Mobile Jon's headlines



Building a Windows 365 Custom Image

Workspace ONE Boxer is FINALLY introducing the Graph API

Workspace ONE Boxer is FINALLY introducing the Graph API

apple, boxer, iOS 14, Office 365
Workspace ONE Boxer

For those who have read my blog over the last few years, you know I have written several articles about Workspace ONE Boxer, such as last week’s article. I’ve been a long supporter of Boxer for On-Premise Exchange customers, but not really for Exchange Online users. I’ve pointed out several times that their lack of leveraging the Graph API makes that a hard pill to swallow. Today, I’m here to discuss the first foray into Graph (it’s about time) by covering what the Graph API actually is, how VMware “might” be using it, and a demo of the Boxer and Microsoft Teams integration.

What is the Microsoft Graph API?

So, when you mention the word “Graph” people tend to get a bit confused. Microsoft Graph is a REST API that lets you connect to Microsoft 365 resources. Basically, you register your application and get keys/tokens to make requests against that API.

The Graph API is comprised of 3 components:

  • The Graph API Endpoint: which provides access data and resources exposed by Microsoft 365 services. Developers typically use REST APIs or SDKs to access and integrate directly with Graph.
  • Microsoft Graph Connectors handle incoming connections to ingest data directly into Graph services and applications e.g. hybrid search.
  • Microsoft Graph data connect is a toolset that streamlines data to Azure data stores in a secure and scalable fashion. These cached data locations are used as sources for Azure development tools used in building intelligent apps.

Some of the services that Graph works with are: Delve, Excel, Microsoft Bookings, Microsoft Teams, OneDrive, OneNote, Exchange, Planner, SharePoint, and Workplace Analytics. Several other services are also available on the mobility and security side, but you can read more about the other services here.

If you want to learn more about the Graph API I suggest using their Graph Explorer, which provides a nice user friendly way of testing commands and seeing the results.

The New Features Coming to VMware Workspace ONE Boxer

Later this month (presumably), VMware Boxer will be introducing Microsoft Teams integration into a few places in Boxer. You will now be able to:

  • Create a meeting and add the Teams meeting to it.
  • Join a Teams meeting directly from the Calendar application.

Once released, it’s very simple to achieve with just a single application configuration key:

EnableTeamsOnlineMeetings Boolean: True

You can see below what the feature looks like as you add a Teams Meeting or have the “Join Teams Call” option available. I think they could definitely smooth some of the UI out, but overall it’s a nice little addition.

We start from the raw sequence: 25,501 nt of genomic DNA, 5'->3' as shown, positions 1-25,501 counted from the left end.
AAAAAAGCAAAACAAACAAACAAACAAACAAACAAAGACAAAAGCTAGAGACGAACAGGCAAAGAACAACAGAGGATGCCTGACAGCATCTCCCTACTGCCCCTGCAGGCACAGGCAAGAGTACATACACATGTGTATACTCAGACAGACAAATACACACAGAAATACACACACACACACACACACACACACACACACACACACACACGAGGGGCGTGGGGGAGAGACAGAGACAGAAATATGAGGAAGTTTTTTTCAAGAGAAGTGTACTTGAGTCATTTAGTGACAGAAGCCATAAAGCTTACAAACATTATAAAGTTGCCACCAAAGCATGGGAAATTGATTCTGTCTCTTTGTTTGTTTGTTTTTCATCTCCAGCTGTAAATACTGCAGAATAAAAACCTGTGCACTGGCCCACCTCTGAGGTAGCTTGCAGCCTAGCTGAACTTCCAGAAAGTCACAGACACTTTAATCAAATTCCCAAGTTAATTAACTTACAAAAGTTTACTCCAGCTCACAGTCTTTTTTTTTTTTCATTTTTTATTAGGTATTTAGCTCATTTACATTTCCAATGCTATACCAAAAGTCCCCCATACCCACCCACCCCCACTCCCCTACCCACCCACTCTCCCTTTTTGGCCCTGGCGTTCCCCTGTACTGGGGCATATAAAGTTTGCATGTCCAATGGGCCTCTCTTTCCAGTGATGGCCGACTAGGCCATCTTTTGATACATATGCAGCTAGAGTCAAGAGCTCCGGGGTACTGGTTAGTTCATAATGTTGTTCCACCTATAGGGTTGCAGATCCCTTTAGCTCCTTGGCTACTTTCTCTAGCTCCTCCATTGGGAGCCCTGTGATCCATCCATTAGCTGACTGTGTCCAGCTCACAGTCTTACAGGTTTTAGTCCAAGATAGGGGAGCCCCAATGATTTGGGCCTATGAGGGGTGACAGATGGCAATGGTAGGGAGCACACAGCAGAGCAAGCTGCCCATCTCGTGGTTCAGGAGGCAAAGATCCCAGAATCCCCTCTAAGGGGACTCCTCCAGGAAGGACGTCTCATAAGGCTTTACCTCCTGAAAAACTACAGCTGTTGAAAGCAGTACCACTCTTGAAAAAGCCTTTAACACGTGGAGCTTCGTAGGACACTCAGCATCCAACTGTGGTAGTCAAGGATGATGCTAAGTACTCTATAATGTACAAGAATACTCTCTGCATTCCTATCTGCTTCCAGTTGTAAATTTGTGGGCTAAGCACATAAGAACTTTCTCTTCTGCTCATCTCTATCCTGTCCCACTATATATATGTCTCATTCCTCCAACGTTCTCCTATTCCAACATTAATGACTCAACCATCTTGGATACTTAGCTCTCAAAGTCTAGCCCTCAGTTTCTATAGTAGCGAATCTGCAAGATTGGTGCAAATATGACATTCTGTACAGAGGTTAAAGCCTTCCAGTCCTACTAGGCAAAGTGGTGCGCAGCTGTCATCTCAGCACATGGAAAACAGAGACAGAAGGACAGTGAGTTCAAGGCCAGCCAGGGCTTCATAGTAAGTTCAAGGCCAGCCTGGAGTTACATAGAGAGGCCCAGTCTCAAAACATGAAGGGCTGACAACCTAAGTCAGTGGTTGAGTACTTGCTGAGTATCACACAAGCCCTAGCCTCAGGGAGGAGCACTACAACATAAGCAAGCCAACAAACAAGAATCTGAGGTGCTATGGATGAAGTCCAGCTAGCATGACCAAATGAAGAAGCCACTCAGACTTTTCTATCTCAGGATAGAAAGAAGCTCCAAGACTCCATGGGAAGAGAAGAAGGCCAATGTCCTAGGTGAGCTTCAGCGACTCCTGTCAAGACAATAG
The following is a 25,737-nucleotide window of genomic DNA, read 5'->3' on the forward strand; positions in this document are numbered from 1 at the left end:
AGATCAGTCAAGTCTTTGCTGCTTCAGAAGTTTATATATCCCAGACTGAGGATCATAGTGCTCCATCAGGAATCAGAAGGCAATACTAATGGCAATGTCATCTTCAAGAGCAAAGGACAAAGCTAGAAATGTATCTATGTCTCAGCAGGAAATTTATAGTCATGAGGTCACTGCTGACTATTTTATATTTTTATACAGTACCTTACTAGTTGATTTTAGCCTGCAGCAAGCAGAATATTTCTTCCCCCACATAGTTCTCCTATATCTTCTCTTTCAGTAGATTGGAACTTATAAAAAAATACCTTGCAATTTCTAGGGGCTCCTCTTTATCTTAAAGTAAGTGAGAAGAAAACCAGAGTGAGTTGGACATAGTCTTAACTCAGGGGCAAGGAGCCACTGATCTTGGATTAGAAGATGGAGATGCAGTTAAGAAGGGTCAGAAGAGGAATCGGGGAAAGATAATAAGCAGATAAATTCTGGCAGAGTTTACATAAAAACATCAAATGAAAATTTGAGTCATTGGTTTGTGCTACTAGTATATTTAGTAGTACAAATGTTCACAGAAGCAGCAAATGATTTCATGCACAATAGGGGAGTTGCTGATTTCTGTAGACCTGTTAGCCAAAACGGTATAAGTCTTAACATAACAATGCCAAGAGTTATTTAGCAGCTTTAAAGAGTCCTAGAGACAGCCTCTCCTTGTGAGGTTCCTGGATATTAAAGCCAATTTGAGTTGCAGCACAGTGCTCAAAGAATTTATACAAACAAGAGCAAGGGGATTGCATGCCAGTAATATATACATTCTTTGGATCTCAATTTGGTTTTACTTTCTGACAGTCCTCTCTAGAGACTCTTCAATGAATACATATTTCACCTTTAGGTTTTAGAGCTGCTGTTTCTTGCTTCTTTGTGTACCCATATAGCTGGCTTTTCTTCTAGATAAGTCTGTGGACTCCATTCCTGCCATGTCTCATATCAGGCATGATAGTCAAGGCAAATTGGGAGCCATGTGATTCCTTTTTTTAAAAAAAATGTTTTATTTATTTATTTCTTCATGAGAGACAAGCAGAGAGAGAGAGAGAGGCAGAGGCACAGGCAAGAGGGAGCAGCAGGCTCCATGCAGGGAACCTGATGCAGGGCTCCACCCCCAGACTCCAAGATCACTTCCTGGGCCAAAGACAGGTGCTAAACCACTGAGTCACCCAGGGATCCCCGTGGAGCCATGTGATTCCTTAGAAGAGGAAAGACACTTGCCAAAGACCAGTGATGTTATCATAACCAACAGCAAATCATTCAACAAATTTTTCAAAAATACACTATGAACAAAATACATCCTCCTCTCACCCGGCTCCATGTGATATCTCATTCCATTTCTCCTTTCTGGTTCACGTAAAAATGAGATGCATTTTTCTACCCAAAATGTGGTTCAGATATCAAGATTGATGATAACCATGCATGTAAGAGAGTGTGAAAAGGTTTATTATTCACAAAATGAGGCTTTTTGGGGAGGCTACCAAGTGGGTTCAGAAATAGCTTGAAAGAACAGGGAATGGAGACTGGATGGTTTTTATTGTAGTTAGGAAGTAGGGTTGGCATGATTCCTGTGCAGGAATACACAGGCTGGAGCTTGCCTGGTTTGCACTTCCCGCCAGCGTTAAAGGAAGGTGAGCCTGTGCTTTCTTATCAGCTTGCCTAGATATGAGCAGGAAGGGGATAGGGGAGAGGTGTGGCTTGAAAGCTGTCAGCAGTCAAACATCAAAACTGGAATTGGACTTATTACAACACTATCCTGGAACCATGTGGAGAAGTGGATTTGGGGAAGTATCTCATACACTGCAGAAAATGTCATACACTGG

How is VMware Using the Graph API to Deliver Teams?

In the interest of fun, I decided to explore how VMware might be using the Graph API. Microsoft has a nice article on this here showing a few of the ways that you can use the Graph API to implement Teams into an application. They offer two different API sets to implement this: Calendar API or Cloud Communications API. My hope is they are using Cloud Communications API as its a much richer and expansive experience.

Some of the extra benefits you get with the Cloud Communications API are:

  • It returns the meeting resources itself independent of the meeting, which makes it more pliable for potential future plans.
  • Provides local-based join information (unsure if this will be available from day one).
  • Joining by video conferencing (obviously doesn’t really apply here).
  • Automatically admits internal users past the meeting lobby.
  • Supports the capability of relating to a Teams chat.

So to summarize, we will hope they’re using the CC API so they will support localization and fastlane through the meeting lobby as those are basic expectations of most users. Let’s take a look at what one of these onlineMeeting requests may look like in JSON for fun:

  "audioConferencing": {"@odata.type": "#microsoft.graph.audioConferencing"},
  "chatInfo": {"@odata.type": "#microsoft.graph.chatInfo"},
  "creationDateTime": "String (timestamp)",
  "endDateTime": "String (timestamp)",
  "id": "String (identifier)",
  "joinWebUrl": "String",
  "participants": {"@odata.type": "#microsoft.graph.meetingParticipants"},
  "startDateTime": "String (timestamp)",
  "subject": "String",
  "videoTeleconferenceId": "String",
  "isEntryExitAnnounced": "Boolean",
  "lobbyBypassSettings": {"@odata.type": "#microsoft.graph.lobbyBypassSettings"},
  "allowedPresenters": "String"

Workspace ONE Boxer Teams Integration Demo

Now that we covered the technical pieces, let’s look at the user experience when leveraging these features. I hope everyone enjoys them as much as I am.

Final Thoughts

As I mentioned earlier, I’ve been very critical of the slowness to adopt the Graph API inside of Boxer. At face value, the Teams integration is a pretty soft target to dip their toes into the shallow end of the Graph API. Now, we need to shift focus to the Focused Inbox API which is obviously a more difficult task since you have to touch and affect every email inside of the application, but it NEEDS to happen.

Workspace ONE Boxer is an application that has done a nice job of taking feedback and translating it into new features to meet business outcomes. One of those outcomes I will cover in my next article covering Enterprise Content inside of Boxer, which is a huge step up that is finally ready for prime time.



Social Media

Get The Latest Updates

Subscribe To Our Weekly Newsletter

No spam, notifications only about the latest posts and updates.